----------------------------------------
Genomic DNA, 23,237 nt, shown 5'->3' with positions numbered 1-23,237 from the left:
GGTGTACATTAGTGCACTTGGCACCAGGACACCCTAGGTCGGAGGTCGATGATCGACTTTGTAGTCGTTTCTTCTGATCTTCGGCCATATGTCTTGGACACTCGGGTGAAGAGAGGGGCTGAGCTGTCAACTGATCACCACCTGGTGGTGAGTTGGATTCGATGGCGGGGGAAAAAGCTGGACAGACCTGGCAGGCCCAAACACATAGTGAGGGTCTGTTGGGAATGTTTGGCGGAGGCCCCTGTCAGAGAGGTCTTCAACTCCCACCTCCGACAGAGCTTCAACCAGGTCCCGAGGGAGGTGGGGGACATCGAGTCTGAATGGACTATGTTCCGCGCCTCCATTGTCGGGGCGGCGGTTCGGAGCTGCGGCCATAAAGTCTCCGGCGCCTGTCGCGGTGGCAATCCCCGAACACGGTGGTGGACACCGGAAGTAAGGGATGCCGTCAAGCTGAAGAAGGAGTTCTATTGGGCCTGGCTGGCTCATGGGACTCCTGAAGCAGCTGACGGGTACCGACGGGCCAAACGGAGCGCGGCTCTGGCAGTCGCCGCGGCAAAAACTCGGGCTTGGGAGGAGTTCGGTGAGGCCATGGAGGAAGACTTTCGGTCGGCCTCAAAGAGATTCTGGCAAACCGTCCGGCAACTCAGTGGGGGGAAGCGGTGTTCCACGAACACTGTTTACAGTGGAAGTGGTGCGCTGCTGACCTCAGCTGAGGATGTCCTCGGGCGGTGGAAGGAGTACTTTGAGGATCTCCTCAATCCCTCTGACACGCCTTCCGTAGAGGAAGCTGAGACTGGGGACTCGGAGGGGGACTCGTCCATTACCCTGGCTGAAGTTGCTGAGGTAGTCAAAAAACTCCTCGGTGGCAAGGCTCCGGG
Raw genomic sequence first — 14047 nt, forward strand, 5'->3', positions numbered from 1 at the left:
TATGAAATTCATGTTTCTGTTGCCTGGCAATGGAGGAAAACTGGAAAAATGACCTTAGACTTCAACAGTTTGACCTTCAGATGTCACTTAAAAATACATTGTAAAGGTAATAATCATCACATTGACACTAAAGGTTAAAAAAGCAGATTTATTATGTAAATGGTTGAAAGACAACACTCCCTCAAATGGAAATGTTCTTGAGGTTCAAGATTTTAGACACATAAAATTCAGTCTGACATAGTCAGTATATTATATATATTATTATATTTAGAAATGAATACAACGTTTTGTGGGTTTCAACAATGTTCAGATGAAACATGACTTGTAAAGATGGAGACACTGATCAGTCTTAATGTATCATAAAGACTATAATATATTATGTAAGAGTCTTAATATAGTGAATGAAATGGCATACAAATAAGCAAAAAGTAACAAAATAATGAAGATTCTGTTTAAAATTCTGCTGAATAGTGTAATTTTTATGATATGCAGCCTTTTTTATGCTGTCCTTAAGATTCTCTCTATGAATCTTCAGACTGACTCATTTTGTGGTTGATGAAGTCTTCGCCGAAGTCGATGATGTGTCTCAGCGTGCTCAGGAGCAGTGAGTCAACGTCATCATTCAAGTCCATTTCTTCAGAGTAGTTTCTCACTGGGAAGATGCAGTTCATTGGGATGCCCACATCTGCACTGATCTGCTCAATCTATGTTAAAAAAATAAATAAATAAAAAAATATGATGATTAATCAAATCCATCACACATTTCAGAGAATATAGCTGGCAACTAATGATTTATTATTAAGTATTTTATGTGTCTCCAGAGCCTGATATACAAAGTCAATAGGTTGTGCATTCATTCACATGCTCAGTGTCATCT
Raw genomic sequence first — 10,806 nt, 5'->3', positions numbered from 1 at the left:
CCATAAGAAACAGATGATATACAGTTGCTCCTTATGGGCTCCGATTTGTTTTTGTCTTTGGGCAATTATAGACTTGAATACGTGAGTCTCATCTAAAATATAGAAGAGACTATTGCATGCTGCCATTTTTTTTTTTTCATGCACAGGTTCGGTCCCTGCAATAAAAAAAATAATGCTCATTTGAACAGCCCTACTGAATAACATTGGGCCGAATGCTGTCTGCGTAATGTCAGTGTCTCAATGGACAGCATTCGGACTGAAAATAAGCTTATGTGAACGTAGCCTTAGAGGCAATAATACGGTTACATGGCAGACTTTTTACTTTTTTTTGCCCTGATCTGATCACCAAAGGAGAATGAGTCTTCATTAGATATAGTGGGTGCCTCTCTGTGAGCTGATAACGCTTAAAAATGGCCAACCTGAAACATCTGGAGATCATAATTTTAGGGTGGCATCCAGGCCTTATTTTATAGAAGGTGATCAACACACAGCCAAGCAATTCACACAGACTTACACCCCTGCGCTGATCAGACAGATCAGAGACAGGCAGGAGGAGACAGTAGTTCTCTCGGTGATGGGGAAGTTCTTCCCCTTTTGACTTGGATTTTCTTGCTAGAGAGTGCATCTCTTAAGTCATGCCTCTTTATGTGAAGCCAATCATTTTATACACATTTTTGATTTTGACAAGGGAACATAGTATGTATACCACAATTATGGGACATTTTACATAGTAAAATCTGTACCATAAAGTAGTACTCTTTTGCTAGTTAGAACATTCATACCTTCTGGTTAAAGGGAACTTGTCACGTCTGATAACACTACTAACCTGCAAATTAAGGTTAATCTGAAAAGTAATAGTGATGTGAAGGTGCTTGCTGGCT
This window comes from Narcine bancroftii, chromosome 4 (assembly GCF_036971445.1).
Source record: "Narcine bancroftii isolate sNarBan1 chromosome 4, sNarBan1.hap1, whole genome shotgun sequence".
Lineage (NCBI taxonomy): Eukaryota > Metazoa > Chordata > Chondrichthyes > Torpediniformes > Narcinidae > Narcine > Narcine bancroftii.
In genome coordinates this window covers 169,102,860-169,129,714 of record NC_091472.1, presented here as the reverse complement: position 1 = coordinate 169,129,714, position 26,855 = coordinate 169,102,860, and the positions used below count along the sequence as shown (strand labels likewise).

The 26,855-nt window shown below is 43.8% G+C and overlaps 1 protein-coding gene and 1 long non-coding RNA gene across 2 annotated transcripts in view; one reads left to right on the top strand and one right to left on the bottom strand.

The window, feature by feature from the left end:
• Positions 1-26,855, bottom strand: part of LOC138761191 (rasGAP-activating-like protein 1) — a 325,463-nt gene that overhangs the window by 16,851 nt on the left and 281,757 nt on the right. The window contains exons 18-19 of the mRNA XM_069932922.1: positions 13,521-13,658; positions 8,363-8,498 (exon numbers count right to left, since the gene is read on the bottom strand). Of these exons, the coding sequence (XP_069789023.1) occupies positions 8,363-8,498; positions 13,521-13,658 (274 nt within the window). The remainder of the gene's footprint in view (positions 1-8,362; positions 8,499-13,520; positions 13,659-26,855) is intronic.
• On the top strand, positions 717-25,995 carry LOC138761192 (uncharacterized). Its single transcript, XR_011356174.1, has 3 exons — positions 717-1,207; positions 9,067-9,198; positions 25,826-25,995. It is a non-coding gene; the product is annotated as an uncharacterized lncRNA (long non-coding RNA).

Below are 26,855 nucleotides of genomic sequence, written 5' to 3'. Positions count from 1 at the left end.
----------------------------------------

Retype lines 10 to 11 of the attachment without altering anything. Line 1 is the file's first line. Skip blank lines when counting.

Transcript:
In genome coordinates this window covers 169,102,860-169,129,714 of record NC_091472.1, presented here as the reverse complement: position 1 = coordinate 169,129,714, position 26,855 = coordinate 169,102,860, and the positions used below count along the sequence as shown (strand labels likewise).

The 26,855-nt window shown below is 43.8% G+C and overlaps 1 protein-coding gene and 1 long non-coding RNA gene across 2 annotated transcripts in view; one reads left to right on the top strand and one right to left on the bottom strand.